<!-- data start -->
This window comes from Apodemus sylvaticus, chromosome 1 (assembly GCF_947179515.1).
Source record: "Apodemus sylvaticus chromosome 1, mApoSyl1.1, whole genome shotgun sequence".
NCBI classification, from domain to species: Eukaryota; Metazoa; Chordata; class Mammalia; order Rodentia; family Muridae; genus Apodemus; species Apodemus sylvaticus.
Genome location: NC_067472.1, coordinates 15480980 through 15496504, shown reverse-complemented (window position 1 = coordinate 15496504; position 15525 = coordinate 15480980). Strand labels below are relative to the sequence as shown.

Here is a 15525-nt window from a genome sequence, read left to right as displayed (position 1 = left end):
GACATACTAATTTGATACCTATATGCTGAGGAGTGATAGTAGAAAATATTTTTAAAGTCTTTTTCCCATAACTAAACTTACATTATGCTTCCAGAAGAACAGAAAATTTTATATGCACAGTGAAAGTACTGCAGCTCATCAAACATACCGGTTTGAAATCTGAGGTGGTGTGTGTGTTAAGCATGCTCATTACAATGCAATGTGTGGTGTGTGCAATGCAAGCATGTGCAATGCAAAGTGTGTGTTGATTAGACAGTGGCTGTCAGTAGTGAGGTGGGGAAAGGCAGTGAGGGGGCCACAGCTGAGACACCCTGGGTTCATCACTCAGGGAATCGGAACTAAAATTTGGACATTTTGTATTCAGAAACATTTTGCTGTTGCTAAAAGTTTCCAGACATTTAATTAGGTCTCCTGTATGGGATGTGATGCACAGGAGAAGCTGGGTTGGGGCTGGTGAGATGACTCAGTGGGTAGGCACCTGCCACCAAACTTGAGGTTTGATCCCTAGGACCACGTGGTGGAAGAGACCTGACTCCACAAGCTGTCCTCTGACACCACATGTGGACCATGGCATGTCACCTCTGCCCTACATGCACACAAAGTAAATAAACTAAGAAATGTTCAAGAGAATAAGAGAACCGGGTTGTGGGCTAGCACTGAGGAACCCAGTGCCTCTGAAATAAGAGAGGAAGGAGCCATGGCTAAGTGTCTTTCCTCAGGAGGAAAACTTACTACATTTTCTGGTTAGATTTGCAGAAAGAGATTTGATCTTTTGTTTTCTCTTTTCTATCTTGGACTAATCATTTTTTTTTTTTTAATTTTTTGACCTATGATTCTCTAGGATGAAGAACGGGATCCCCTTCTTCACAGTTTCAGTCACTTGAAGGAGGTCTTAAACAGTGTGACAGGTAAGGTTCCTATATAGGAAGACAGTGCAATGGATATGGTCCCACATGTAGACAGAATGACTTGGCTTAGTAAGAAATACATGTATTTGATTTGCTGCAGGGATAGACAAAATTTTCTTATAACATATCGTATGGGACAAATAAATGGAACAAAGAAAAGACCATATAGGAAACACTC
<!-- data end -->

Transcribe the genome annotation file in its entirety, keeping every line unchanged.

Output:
This window comes from Apodemus sylvaticus, chromosome 1 (assembly GCF_947179515.1).
Source record: "Apodemus sylvaticus chromosome 1, mApoSyl1.1, whole genome shotgun sequence".
NCBI classification, from domain to species: Eukaryota; Metazoa; Chordata; class Mammalia; order Rodentia; family Muridae; genus Apodemus; species Apodemus sylvaticus.
Genome location: NC_067472.1, coordinates 15480980 through 15496504, shown reverse-complemented (window position 1 = coordinate 15496504; position 15525 = coordinate 15480980). Strand labels below are relative to the sequence as shown.

Here is a 15525-nt window from a genome sequence, read left to right as displayed (position 1 = left end):
GACATACTAATTTGATACCTATATGCTGAGGAGTGATAGTAGAAAATATTTTTAAAGTCTTTTTCCCATAACTAAACTTACATTATGCTTCCAGAAGAACAGAAAATTTTATATGCACAGTGAAAGTACTGCAGCTCATCAAACATACCGGTTTGAAATCTGAGGTGGTGTGTGTGTTAAGCATGCTCATTACAATGCAATGTGTGGTGTGTGCAATGCAAGCATGTGCAATGCAAAGTGTGTGTTGATTAGACAGTGGCTGTCAGTAGTGAGGTGGGGAAAGGCAGTGAGGGGGCCACAGCTGAGACACCCTGGGTTCATCACTCAGGGAATCGGAACTAAAATTTGGACATTTTGTATTCAGAAACATTTTGCTGTTGCTAAAAGTTTCCAGACATTTAATTAGGTCTCCTGTATGGGATGTGATGCACAGGAGAAGCTGGGTTGGGGCTGGTGAGATGACTCAGTGGGTAGGCACCTGCCACCAAACTTGAGGTTTGATCCCTAGGACCACGTGGTGGAAGAGACCTGACTCCACAAGCTGTCCTCTGACACCACATGTGGACCATGGCATGTCACCTCTGCCCTACATGCACACAAAGTAAATAAACTAAGAAATGTTCAAGAGAATAAGAGAACCGGGTTGTGGGCTAGCACTGAGGAACCCAGTGCCTCTGAAATAAGAGAGGAAGGAGCCATGGCTAAGTGTCTTTCCTCAGGAGGAAAACTTACTACATTTTCTGGTTAGATTTGCAGAAAGAGATTTGATCTTTTGTTTTCTCTTTTCTATCTTGGACTAATCATTTTTTTTTTTTTAATTTTTTGACCTATGATTCTCTAGGATGAAGAACGGGATCCCCTTCTTCACAGTTTCAGTCACTTGAAGGAGGTCTTAAACAGTGTGACAGGTAAGGTTCCTATATAGGAAGACAGTGCAATGGATATGGTCCCACATGTAGACAGAATGACTTGGCTTAGTAAGAAATACATGTATTTGATTTGCTGCAGGGATAGACAAAATTTTCTTATAACATATCGTATGGGACAAATAAATGGAACAAAGAAAAGACCATATAGGAAACACTC